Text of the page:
I used my largest roasting pan, and it was filled with the apples.  This was tightly covered with aluminum foil, and set into the oven to roast, covered for 45 minutes.  After I took the cover off, I stirred the apple mixture and roasted the apples for another 30 minutes, so that the apples could take on some colour and that apple juices would absorb back into the mixture, creating another layer of caramel flavor. 
The apples that I chose cooked down perfectly, not quite to mush, but they didn't retain their shape or crispness, which was exactly what I wanted.  After the apples were cooked down, the juices evaporated  and the mixture smelled like apple pie, I further smashed it with an old-fashioned hand-held potato masher, just so the mixture would be slightly chunky.  I let the applesauce cool for about a half hour before I put it into a container to refrigerate.  The batch made a lot of apple sauce.  Too much for us to eat without it spoiling.
There was so much applesauce, I put up 7 jars of it so that we could enjoy and share this in the months ahead.  Canning applesauce is easy, it's the prep work and cooking it ahead of time that takes time.  Tonight I reheated the applesauce for 15 minutes, and while it was boiling and simmering, I prepared my jars and heated my water bath.  We ate a bit of the applesauce too - it's so sweet and delicious I want to make little hand pies with it.  I can think about my next recipe for that later now that I have 7 jars put up for the winter. I feel like a real Pioneer woman.  Just call me Ma Ingels!

UPDATE September 10, 2013:  I have a link to a pdf recipe file you can access for a concise recipe for this, along with canning instructions.  It also includes a recipe for peach salsa and quick pickles, tips for canning and all the instructions you need for canning.  This applesauce tastes like apple pie, without the fat and guilt!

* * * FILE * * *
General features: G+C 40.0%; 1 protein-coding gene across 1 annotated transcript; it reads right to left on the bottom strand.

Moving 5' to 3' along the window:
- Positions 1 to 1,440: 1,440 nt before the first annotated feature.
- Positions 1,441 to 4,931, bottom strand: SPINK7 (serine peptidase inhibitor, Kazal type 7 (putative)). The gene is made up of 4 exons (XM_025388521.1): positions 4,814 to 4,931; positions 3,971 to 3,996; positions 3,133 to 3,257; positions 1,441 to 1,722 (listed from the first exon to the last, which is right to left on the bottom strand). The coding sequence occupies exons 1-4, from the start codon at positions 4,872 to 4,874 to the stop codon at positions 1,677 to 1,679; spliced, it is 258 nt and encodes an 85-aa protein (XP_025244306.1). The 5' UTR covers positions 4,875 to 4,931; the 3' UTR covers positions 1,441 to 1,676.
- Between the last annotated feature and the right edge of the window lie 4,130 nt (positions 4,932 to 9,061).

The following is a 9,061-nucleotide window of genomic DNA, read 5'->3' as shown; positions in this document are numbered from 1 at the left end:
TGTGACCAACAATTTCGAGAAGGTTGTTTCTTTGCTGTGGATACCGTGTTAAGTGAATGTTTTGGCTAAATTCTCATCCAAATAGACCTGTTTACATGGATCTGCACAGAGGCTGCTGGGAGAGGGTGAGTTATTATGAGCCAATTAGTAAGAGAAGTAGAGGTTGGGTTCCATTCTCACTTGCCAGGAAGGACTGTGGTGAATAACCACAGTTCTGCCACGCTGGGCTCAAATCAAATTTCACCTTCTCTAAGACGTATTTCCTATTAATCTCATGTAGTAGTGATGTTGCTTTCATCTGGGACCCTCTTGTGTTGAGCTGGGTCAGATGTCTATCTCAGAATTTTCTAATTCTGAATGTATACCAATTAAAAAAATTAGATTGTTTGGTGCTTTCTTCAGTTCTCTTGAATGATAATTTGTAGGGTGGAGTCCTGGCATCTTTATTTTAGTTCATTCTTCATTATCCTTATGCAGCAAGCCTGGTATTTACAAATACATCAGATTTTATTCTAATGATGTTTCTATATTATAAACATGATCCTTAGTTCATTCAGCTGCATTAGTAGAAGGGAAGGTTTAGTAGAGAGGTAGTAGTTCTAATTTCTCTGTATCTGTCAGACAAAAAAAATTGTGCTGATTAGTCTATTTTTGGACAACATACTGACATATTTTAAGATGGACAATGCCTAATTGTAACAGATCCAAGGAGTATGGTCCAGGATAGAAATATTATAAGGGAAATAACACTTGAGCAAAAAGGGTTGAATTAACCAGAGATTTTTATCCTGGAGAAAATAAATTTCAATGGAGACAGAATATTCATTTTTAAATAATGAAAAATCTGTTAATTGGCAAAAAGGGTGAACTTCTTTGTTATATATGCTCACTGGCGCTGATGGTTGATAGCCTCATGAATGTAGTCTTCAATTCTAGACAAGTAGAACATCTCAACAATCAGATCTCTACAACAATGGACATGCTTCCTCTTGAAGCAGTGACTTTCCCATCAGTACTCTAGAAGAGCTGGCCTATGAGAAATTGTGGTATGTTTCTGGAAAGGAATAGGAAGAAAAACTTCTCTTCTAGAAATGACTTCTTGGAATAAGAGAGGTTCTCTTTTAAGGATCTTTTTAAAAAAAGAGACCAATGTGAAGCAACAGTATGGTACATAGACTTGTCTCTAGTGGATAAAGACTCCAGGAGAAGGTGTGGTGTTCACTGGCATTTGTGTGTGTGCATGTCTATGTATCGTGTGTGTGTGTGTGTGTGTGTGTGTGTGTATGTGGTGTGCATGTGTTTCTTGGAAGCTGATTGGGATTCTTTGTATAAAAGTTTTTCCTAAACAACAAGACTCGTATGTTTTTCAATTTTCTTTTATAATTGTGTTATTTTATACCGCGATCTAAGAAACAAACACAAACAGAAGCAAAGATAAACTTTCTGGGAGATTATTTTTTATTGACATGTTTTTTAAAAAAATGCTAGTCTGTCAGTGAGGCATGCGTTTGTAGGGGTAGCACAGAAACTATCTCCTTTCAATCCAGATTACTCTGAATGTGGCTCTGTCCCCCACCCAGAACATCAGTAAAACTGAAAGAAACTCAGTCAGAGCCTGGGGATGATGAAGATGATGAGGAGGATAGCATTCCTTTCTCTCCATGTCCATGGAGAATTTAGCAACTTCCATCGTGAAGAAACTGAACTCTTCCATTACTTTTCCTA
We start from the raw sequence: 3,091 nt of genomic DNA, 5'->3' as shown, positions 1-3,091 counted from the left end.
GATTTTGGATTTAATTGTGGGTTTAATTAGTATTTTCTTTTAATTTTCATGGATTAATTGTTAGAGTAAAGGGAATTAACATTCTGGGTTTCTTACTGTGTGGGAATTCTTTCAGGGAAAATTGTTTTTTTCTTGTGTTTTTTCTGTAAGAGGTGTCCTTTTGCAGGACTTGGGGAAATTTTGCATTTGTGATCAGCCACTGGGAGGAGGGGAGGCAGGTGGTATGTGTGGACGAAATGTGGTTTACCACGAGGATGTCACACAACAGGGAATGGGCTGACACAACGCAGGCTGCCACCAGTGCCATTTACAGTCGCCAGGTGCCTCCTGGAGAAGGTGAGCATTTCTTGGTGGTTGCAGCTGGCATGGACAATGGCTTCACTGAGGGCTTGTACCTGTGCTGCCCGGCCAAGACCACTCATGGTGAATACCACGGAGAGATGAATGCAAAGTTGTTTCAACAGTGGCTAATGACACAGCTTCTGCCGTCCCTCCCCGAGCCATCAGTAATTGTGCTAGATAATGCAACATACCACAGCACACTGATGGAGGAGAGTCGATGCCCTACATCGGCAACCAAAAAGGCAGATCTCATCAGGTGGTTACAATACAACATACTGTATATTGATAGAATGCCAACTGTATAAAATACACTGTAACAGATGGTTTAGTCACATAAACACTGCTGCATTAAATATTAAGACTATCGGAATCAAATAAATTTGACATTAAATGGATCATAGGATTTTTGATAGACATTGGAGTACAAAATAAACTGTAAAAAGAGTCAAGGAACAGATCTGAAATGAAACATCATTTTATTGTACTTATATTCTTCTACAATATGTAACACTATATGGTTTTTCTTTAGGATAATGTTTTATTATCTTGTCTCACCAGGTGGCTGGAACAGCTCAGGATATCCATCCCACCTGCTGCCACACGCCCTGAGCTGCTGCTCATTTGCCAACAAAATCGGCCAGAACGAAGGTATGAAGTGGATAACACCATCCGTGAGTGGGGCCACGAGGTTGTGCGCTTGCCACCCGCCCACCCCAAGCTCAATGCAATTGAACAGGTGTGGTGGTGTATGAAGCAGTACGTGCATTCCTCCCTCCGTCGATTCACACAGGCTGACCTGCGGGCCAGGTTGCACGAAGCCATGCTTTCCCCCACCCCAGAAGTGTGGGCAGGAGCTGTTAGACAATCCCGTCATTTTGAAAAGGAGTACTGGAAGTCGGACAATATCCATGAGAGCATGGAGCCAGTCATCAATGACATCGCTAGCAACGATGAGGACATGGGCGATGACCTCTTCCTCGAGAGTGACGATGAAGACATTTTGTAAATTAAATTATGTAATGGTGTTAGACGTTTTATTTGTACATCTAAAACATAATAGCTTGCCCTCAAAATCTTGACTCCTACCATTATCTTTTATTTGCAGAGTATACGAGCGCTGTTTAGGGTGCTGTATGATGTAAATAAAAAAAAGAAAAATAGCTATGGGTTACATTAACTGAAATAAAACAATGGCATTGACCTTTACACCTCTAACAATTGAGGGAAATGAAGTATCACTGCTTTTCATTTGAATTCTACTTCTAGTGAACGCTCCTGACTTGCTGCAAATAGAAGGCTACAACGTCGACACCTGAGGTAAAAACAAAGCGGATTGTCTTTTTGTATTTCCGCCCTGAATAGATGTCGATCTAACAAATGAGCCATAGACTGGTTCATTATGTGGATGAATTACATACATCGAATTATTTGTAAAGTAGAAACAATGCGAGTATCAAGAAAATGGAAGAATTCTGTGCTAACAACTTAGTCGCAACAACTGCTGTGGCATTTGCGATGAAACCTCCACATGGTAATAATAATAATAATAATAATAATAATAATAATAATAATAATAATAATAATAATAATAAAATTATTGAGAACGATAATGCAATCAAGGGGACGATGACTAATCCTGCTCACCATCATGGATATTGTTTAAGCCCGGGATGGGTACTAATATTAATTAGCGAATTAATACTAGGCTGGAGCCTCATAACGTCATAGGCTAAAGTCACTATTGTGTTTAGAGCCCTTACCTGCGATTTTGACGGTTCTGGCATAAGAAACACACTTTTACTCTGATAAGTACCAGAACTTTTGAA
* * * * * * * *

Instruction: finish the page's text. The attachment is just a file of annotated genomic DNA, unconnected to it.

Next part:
Monday, December 17, 2012

Christmas Cheer Infused Vodka

Out of gift giving ideas and want a totally unique, special and home-made gift?  I've got one for you, as well as for at least a dozen lucky gift recipients on my gift-giving list this year! Infused Christmas Vodka!  I bought a dozen stopper bottles from Speciality and will be filling them with my original home-infused Holiday Cheer.  The over-all expense is minimal once you divide the ingredients costs over 10 or 12 bottles.  All told, this gift expenditure may run you 30 bucks or so for everything.  Inexpensive when you look at the per unit costs.  

Onto the nitty gritty.  I decided that while I would love to make limoncello or other citrus infused vodka, a Noel version was more apropos.  Thinking about what would work in a week's infusing time, I remembered a cranberry flavored vodka I made a dozen or more years ago, using a Martha Stewart recipe.  I wanted something a bit more festive and seasonal.  I had on hand a bag of cranberries, cinnamon sticks, clovers, candied ginger and lots of oranges.  All sounded wonderfully festive and seasonal.